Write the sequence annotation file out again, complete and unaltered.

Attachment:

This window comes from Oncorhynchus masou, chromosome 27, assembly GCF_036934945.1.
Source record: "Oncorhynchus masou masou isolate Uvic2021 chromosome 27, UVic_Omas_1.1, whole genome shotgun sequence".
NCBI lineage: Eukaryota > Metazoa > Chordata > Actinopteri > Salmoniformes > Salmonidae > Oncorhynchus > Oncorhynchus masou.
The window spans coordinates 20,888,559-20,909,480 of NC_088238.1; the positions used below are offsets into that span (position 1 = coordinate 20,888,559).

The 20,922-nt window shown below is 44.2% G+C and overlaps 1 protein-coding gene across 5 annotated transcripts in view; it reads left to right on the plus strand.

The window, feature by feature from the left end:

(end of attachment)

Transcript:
This window comes from Oncorhynchus masou, chromosome 27, assembly GCF_036934945.1.
Source record: "Oncorhynchus masou masou isolate Uvic2021 chromosome 27, UVic_Omas_1.1, whole genome shotgun sequence".
NCBI lineage: Eukaryota > Metazoa > Chordata > Actinopteri > Salmoniformes > Salmonidae > Oncorhynchus > Oncorhynchus masou.
The window spans coordinates 20,888,559-20,909,480 of NC_088238.1; the positions used below are offsets into that span (position 1 = coordinate 20,888,559).

The 20,922-nt window shown below is 44.2% G+C and overlaps 1 protein-coding gene across 5 annotated transcripts in view; it reads left to right on the plus strand.

The window, feature by feature from the left end: